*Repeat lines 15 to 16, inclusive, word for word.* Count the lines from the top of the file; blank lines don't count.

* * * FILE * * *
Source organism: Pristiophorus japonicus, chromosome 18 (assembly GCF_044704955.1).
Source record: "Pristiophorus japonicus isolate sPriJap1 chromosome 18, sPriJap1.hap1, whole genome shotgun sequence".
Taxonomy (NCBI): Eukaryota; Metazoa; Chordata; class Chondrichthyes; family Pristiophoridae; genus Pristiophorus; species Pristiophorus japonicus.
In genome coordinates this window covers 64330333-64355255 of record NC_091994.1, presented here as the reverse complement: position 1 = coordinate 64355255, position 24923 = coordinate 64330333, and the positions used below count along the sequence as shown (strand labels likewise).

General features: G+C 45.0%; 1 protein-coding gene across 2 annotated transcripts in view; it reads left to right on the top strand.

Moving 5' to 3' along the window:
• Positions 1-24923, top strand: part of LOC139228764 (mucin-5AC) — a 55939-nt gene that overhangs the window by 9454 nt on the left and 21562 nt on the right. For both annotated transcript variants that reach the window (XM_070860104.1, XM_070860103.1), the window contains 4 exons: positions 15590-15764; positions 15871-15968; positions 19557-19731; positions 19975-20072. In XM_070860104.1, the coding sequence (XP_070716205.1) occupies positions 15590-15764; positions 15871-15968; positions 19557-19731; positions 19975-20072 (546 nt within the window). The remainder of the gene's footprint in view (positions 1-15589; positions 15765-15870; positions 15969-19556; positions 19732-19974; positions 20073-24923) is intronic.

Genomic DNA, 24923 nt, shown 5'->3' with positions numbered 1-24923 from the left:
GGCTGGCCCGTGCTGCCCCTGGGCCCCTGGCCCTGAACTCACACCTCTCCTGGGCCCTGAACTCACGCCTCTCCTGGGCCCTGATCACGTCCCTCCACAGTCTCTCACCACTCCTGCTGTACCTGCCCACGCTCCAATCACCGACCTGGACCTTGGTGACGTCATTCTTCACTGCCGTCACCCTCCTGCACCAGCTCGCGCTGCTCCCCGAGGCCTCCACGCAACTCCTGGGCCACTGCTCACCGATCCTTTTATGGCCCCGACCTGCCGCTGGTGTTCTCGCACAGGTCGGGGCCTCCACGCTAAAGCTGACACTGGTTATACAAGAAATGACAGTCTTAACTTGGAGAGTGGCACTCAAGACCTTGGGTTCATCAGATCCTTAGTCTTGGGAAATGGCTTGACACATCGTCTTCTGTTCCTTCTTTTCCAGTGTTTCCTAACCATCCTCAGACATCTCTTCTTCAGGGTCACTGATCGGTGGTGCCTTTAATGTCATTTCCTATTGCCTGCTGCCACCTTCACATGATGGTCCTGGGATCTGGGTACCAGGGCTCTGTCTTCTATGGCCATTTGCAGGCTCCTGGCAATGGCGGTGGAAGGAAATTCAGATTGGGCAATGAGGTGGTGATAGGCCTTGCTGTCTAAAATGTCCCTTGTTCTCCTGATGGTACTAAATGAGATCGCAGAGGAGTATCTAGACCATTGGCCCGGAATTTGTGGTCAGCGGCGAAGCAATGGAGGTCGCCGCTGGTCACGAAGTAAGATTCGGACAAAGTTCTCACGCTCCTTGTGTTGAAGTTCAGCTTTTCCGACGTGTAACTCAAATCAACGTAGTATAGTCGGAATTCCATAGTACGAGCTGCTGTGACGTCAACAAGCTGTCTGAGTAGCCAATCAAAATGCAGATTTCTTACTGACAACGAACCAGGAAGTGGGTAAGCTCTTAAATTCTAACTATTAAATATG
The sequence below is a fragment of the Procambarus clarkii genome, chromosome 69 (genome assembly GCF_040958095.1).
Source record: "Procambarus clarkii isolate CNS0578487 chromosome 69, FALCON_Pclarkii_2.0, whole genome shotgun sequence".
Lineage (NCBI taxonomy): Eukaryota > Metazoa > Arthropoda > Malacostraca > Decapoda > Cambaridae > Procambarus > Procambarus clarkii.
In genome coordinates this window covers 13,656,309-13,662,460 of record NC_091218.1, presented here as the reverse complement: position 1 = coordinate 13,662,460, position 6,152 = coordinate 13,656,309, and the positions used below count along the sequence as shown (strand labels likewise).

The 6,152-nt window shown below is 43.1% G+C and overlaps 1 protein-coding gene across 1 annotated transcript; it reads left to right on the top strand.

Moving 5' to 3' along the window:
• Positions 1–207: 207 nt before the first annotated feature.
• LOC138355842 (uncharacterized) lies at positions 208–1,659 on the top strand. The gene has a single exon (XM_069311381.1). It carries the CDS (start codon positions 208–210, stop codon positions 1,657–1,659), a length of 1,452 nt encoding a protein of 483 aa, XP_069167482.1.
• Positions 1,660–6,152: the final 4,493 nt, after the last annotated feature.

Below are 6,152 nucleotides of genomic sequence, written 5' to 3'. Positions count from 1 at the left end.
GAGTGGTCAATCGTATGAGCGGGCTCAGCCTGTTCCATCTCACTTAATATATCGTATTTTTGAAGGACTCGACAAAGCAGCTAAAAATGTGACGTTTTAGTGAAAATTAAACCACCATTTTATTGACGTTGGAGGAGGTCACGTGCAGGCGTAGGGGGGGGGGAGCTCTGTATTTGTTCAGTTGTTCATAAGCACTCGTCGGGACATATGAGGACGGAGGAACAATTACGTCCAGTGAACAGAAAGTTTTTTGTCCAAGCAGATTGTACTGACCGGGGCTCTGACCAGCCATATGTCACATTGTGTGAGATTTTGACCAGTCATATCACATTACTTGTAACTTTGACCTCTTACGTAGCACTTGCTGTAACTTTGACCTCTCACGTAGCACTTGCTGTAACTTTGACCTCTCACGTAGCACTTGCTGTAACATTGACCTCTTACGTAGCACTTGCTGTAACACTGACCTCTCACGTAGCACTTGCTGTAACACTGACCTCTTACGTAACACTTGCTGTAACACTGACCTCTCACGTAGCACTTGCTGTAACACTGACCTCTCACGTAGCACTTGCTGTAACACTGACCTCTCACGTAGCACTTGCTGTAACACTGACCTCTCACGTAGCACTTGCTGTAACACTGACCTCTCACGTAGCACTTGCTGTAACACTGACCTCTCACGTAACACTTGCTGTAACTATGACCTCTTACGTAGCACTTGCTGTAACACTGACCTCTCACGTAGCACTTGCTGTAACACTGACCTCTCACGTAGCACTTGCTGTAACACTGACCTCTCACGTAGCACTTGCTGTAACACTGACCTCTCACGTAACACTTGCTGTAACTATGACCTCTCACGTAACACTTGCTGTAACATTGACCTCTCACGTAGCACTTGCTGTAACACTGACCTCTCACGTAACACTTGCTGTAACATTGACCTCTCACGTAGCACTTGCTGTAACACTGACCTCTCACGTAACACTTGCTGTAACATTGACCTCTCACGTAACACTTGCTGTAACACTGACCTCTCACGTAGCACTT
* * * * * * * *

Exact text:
Moving 5' to 3' along the window:
• Positions 1–207: 207 nt before the first annotated feature.